What does the executive chef of Restaurant 17, owners of The Community Tap and the Village of West Greenville have in common? A new restaurant in the Village called The Anchorage located at 586 Perry Avenue, next to Knack Furniture and across the plaza from Community Journals.
“Opening my own place has always been a dream and was a goal when I moved back to Greenville several years ago,” says Greg McPhee, who currently serves as executive chef of Restaurant 17 at Hotel Domestique in Travelers Rest. McPhee studied at Johnson & Wales University and did stints at The Cloister at Sea Island and several restaurants in Columbia. He served as executive sous chef at Sean Brock’s Husk restaurant in Charleston and later brought High Cotton to Greenville.
McPhee will be the majority owner of the new restaurant and The Community Tap owners, Mike Okupinski and Ed Buffington, are investors. The three became friends over the years, live in the same neighborhood, and “share a vision on how we want the Greenville food scene to evolve,” said McPhee.
“We’re honored and grateful to be associated with The Anchorage and Chef McPhee, whom we’ve always admired, not only as a chef, but as a friend,” said Okupinski. “The Village of West Greenville is an extremely exciting part of the development of our beautiful city.”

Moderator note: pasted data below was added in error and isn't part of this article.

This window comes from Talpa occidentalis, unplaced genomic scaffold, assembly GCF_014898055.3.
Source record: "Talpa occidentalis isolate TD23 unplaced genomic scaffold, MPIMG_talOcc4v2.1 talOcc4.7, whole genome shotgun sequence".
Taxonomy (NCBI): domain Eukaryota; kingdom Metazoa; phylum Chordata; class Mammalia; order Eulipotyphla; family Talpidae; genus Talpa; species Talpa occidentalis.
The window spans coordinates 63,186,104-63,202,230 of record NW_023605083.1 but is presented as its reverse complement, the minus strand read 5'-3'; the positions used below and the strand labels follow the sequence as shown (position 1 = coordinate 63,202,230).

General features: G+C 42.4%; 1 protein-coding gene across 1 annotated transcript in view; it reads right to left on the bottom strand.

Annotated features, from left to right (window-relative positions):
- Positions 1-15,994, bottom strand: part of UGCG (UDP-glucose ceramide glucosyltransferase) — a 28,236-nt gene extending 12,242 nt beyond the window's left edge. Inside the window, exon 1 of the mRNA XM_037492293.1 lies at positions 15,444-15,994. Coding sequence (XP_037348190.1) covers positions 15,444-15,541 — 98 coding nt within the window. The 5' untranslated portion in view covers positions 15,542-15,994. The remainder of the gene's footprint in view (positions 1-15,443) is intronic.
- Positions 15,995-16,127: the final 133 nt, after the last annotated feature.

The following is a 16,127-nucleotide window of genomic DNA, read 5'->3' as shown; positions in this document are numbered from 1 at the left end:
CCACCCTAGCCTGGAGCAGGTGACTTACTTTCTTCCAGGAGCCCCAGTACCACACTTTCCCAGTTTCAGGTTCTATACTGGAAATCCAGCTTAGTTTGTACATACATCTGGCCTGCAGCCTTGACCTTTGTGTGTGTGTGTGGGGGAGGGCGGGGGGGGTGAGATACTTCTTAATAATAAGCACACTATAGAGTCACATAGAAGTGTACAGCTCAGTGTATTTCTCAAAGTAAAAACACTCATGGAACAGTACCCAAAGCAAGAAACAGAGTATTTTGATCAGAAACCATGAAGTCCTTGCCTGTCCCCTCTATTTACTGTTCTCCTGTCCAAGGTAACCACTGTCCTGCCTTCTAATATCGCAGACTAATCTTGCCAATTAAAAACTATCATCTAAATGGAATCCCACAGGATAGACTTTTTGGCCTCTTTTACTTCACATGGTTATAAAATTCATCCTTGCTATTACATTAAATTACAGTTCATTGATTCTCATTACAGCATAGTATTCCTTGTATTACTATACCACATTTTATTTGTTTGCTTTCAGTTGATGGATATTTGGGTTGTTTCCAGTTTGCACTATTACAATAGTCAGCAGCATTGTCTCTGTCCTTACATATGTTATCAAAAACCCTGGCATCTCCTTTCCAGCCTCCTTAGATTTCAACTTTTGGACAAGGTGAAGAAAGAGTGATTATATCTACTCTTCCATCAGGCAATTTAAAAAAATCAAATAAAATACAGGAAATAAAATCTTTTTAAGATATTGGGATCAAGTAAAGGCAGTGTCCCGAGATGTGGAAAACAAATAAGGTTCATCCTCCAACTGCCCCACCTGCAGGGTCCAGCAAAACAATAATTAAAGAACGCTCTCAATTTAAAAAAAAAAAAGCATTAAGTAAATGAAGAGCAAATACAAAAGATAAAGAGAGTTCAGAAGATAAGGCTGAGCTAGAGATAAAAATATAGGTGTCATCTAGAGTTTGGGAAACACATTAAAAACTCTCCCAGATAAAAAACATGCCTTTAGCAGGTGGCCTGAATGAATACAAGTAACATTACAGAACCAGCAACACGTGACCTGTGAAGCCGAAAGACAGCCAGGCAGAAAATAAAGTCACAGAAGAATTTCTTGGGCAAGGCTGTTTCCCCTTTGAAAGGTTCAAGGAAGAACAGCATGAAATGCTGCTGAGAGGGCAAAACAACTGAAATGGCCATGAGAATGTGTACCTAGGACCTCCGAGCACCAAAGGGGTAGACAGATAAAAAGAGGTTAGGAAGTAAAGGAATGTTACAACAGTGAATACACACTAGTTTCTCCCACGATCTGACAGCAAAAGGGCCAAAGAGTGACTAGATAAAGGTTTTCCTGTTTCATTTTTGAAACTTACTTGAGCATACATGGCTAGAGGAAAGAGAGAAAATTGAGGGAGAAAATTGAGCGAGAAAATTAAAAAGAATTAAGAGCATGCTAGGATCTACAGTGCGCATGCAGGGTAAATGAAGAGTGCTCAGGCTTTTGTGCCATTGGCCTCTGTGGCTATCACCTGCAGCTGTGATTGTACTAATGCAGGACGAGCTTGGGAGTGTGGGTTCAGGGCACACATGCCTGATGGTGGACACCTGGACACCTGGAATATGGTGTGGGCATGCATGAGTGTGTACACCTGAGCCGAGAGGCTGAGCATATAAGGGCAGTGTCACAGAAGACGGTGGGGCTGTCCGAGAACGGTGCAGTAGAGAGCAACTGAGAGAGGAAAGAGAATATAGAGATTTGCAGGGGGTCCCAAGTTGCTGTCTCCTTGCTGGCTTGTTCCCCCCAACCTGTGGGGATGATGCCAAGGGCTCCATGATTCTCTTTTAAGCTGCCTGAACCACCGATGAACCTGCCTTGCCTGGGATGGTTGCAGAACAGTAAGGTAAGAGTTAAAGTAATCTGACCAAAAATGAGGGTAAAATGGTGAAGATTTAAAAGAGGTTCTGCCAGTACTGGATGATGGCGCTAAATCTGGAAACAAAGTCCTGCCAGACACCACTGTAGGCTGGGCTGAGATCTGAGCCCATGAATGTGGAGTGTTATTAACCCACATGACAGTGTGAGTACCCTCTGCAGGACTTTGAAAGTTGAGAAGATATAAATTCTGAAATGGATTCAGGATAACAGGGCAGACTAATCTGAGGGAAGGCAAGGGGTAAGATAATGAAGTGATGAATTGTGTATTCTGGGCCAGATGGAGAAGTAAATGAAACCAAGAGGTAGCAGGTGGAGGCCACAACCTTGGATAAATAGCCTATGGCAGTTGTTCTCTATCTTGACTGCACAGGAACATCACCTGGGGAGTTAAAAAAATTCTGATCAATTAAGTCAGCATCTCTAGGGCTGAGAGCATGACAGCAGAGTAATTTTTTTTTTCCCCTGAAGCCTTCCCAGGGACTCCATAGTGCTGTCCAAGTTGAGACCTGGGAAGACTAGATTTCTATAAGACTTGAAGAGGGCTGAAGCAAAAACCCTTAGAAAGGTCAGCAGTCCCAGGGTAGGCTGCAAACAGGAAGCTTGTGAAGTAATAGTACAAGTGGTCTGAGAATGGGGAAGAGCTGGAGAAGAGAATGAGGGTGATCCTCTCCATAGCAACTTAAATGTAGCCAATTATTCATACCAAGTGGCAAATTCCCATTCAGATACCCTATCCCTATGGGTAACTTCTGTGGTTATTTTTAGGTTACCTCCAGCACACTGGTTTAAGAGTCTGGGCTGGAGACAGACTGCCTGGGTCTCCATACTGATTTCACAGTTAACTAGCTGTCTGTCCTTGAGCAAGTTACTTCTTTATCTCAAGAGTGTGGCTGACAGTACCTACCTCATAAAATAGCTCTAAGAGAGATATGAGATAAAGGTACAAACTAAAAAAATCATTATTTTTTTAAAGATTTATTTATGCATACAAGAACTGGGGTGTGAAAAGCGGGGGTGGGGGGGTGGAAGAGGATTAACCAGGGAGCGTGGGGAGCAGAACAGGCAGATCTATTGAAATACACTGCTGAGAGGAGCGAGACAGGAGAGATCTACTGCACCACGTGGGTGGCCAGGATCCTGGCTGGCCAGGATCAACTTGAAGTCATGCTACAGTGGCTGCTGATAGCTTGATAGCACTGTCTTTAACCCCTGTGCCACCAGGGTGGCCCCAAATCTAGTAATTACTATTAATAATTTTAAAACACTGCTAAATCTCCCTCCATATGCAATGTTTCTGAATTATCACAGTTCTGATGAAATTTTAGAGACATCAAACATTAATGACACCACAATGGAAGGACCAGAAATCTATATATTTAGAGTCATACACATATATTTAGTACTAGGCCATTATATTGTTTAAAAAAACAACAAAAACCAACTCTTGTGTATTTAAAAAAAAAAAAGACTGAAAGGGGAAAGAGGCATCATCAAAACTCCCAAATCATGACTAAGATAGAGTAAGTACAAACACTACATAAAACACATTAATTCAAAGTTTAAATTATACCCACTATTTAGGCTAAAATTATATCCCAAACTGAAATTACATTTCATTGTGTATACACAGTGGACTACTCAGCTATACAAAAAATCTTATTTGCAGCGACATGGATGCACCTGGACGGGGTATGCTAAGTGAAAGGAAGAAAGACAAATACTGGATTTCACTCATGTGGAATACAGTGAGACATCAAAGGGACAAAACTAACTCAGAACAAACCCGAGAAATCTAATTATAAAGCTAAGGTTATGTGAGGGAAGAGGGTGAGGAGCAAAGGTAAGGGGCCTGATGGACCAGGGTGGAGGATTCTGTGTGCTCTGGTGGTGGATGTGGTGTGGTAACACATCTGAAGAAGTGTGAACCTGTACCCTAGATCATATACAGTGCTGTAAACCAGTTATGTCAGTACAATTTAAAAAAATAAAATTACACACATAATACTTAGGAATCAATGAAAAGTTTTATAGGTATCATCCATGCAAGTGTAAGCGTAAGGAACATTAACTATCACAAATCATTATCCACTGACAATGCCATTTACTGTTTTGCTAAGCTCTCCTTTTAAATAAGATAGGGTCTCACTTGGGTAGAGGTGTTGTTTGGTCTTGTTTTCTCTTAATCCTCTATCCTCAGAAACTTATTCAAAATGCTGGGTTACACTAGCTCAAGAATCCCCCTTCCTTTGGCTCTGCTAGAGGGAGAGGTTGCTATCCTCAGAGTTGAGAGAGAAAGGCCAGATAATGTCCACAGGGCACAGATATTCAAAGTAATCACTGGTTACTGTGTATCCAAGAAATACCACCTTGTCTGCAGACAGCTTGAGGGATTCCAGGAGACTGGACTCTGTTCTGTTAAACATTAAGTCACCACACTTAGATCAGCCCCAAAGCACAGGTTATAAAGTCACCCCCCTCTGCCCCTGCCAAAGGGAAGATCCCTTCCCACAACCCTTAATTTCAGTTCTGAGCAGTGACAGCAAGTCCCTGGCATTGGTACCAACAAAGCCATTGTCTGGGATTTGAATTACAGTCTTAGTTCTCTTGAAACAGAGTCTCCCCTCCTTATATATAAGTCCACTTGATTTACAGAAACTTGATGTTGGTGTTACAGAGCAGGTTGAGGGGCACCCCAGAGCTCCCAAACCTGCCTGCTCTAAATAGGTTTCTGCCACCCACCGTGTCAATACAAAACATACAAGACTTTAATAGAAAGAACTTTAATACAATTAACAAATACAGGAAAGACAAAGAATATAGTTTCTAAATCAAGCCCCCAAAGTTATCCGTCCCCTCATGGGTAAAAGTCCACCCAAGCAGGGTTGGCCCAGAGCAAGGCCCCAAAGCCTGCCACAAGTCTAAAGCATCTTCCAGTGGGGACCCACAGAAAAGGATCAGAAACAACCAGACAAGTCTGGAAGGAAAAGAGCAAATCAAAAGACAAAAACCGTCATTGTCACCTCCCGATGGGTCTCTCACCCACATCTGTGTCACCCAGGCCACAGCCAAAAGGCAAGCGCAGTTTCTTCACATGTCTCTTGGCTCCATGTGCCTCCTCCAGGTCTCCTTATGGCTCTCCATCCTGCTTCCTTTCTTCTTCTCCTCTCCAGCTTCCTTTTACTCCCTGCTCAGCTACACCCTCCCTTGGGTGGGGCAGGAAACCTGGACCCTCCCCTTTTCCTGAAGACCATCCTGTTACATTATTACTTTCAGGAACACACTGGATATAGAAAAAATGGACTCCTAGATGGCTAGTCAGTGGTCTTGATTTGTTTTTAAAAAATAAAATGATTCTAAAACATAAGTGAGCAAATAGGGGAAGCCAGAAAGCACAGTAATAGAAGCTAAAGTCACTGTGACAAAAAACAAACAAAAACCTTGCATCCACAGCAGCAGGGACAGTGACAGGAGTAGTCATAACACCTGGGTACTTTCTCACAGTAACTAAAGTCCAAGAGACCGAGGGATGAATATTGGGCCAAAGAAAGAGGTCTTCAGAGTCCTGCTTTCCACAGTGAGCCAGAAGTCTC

It took a while to find the space and “partners that share your vision,” said McPhee. “The Village was something I never really thought about, but the charm of the building and how The Village has developed drew me to the space.”
McPhee says they looked at “safe” spaces around Greenville and near his home in North Main. “But, the Village has a really great local vibe, with the right price point. The architecture- and the feel- you really can’t replicate it anywhere else in Greenville.”
The ambiance of The Anchorage will be very open and comfortable with a neighborhood restaurant vibe, says McPhee. The upstairs will feature an expansive bar as well as a small rooftop terrace. There is planned outside seating on the future plaza in front of the building and the restaurant will incorporate an open kitchen concept featuring a wood-burning Argentine grill.
Food will be similar to what McPhee’s developed at Restaurant 17 with ingredients sourced locally when possible. Expect to see a local beef option, quail, duck or squab, rainbow trout and an ever evolving menu along with house-made charcuterie, bread and ice cream, as well as seasonal produce, local beer, wine and craft cocktails. McPhee says he wants to keep the price point to “around $7 to $20 a plate.”
When coming up with the restaurant name, The Anchorage, McPhee says it just fit. “One of the definitions in the Merriam-Webster Dictionary is something that provides a strong hold or connection. Well we’re laying down our roots in the neighborhood with the first full-service restaurant open for dinner and we want that energy to overflow into the neighborhood.”
The Anchorage will be open Tuesday through Saturday for dinner and Sunday for brunch. As the Village developers, McPhee says he will consider opening Friday and Saturdays for lunch. He’ll be staying on at Restaurant 17 until the end of July to help find a replacement and says it’s an amicable split.
Expect to see pop-up dinners and events around town for a preview of The Anchorage cuisine (details via social media) before the restaurant opens.
Architect: Stewart Stenger, Craig Gaulden Davis
Current Partners: Greg McPhee, The Community Tap